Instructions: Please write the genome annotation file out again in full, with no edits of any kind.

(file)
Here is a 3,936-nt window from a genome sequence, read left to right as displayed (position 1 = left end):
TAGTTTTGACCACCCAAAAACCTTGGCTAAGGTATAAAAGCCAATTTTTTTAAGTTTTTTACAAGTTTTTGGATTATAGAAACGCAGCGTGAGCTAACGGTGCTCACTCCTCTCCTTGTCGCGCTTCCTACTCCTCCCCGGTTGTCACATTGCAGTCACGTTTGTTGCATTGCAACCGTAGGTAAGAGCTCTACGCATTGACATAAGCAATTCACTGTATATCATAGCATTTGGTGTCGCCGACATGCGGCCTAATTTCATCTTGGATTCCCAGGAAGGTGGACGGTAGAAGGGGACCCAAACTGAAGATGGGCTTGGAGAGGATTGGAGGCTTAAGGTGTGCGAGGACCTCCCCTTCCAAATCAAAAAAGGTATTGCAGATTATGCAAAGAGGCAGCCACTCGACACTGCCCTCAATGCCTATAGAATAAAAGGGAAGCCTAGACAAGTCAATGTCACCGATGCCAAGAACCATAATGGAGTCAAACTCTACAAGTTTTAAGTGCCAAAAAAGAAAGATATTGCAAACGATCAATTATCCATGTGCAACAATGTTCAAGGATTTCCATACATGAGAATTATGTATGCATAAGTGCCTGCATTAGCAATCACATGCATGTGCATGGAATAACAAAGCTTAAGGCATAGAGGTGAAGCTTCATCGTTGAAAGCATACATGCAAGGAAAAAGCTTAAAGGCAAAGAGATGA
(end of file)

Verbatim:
Here is a 3,936-nt window from a genome sequence, read left to right as displayed (position 1 = left end):
TAGTTTTGACCACCCAAAAACCTTGGCTAAGGTATAAAAGCCAATTTTTTTAAGTTTTTTACAAGTTTTTGGATTATAGAAACGCAGCGTGAGCTAACGGTGCTCACTCCTCTCCTTGTCGCGCTTCCTACTCCTCCCCGGTTGTCACATTGCAGTCACGTTTGTTGCATTGCAACCGTAGGTAAGAGCTCTACGCATTGACATAAGCAATTCACTGTATATCATAGCATTTGGTGTCGCCGACATGCGGCCTAATTTCATCTTGGATTCCCAGGAAGGTGGACGGTAGAAGGGGACCCAAACTGAAGATGGGCTTGGAGAGGATTGGAGGCTTAAGGTGTGCGAGGACCTCCCCTTCCAAATCAAAAAAGGTATTGCAGATTATGCAAAGAGGCAGCCACTCGACACTGCCCTCAATGCCTATAGAATAAAAGGGAAGCCTAGACAAGTCAATGTCACCGATGCCAAGAACCATAATGGAGTCAAACTCTACAAGTTTTAAGTGCCAAAAAAGAAAGATATTGCAAACGATCAATTATCCATGTGCAACAATGTTCAAGGATTTCCATACATGAGAATTATGTATGCATAAGTGCCTGCATTAGCAATCACATGCATGTGCATGGAATAACAAAGCTTAAGGCATAGAGGTGAAGCTTCATCGTTGAAAGCATACATGCAAGGAAAAAGCTTAAAGGCAAAGAGATGA